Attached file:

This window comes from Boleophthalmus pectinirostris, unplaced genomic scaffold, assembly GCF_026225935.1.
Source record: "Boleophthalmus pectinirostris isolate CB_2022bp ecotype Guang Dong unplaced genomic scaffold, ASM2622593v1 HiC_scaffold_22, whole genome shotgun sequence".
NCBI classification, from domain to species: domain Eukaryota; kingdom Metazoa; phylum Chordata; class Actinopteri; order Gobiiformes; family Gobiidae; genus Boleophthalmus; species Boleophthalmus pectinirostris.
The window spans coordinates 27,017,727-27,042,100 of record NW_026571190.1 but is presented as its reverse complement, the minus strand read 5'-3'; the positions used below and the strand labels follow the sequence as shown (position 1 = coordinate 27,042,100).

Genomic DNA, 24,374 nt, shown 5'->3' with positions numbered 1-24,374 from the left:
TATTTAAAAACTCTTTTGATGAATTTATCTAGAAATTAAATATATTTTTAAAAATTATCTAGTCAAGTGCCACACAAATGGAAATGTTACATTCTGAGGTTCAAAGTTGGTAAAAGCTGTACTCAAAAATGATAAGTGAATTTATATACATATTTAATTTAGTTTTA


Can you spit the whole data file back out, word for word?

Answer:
This window comes from Boleophthalmus pectinirostris, unplaced genomic scaffold, assembly GCF_026225935.1.
Source record: "Boleophthalmus pectinirostris isolate CB_2022bp ecotype Guang Dong unplaced genomic scaffold, ASM2622593v1 HiC_scaffold_22, whole genome shotgun sequence".
NCBI classification, from domain to species: domain Eukaryota; kingdom Metazoa; phylum Chordata; class Actinopteri; order Gobiiformes; family Gobiidae; genus Boleophthalmus; species Boleophthalmus pectinirostris.
The window spans coordinates 27,017,727-27,042,100 of record NW_026571190.1 but is presented as its reverse complement, the minus strand read 5'-3'; the positions used below and the strand labels follow the sequence as shown (position 1 = coordinate 27,042,100).

Genomic DNA, 24,374 nt, shown 5'->3' with positions numbered 1-24,374 from the left:
TATTTAAAAACTCTTTTGATGAATTTATCTAGAAATTAAATATATTTTTAAAAATTATCTAGTCAAGTGCCACACAAATGGAAATGTTACATTCTGAGGTTCAAAGTTGGTAAAAGCTGTACTCAAAAATGATAAGTGAATTTATATACATATTTAATTTAGTTTTA